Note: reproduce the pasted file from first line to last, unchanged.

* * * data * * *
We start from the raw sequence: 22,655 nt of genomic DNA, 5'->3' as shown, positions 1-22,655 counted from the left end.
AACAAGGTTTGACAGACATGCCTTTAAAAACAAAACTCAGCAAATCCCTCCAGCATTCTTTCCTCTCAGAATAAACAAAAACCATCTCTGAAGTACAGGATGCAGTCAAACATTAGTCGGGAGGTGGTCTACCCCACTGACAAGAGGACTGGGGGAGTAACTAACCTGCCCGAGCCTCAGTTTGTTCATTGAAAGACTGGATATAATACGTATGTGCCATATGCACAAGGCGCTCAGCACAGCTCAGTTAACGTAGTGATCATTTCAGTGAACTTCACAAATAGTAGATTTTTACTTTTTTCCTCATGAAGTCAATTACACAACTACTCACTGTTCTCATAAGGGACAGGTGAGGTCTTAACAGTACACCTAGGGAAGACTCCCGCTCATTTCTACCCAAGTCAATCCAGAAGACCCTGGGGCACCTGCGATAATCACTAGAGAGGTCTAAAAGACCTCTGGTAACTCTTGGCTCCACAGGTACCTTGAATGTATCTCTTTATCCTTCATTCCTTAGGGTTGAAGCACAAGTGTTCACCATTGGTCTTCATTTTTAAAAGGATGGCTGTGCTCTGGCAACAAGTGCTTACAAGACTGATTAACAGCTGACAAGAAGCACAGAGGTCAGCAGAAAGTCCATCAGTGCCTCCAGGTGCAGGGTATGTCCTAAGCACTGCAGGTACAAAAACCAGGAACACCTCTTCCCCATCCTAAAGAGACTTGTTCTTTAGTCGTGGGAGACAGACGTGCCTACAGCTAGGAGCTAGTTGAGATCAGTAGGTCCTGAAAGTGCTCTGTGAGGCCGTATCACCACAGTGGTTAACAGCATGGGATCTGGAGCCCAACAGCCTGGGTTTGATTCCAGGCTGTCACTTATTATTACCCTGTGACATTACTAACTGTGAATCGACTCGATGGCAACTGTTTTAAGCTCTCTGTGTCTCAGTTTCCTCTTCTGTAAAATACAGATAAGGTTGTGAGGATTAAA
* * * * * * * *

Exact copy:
We start from the raw sequence: 22,655 nt of genomic DNA, 5'->3' as shown, positions 1-22,655 counted from the left end.
AACAAGGTTTGACAGACATGCCTTTAAAAACAAAACTCAGCAAATCCCTCCAGCATTCTTTCCTCTCAGAATAAACAAAAACCATCTCTGAAGTACAGGATGCAGTCAAACATTAGTCGGGAGGTGGTCTACCCCACTGACAAGAGGACTGGGGGAGTAACTAACCTGCCCGAGCCTCAGTTTGTTCATTGAAAGACTGGATATAATACGTATGTGCCATATGCACAAGGCGCTCAGCACAGCTCAGTTAACGTAGTGATCATTTCAGTGAACTTCACAAATAGTAGATTTTTACTTTTTTCCTCATGAAGTCAATTACACAACTACTCACTGTTCTCATAAGGGACAGGTGAGGTCTTAACAGTACACCTAGGGAAGACTCCCGCTCATTTCTACCCAAGTCAATCCAGAAGACCCTGGGGCACCTGCGATAATCACTAGAGAGGTCTAAAAGACCTCTGGTAACTCTTGGCTCCACAGGTACCTTGAATGTATCTCTTTATCCTTCATTCCTTAGGGTTGAAGCACAAGTGTTCACCATTGGTCTTCATTTTTAAAAGGATGGCTGTGCTCTGGCAACAAGTGCTTACAAGACTGATTAACAGCTGACAAGAAGCACAGAGGTCAGCAGAAAGTCCATCAGTGCCTCCAGGTGCAGGGTATGTCCTAAGCACTGCAGGTACAAAAACCAGGAACACCTCTTCCCCATCCTAAAGAGACTTGTTCTTTAGTCGTGGGAGACAGACGTGCCTACAGCTAGGAGCTAGTTGAGATCAGTAGGTCCTGAAAGTGCTCTGTGAGGCCGTATCACCACAGTGGTTAACAGCATGGGATCTGGAGCCCAACAGCCTGGGTTTGATTCCAGGCTGTCACTTATTATTACCCTGTGACATTACTAACTGTGAATCGACTCGATGGCAACTGTTTTAAGCTCTCTGTGTCTCAGTTTCCTCTTCTGTAAAATACAGATAAGGTTGTGAGGATTAAA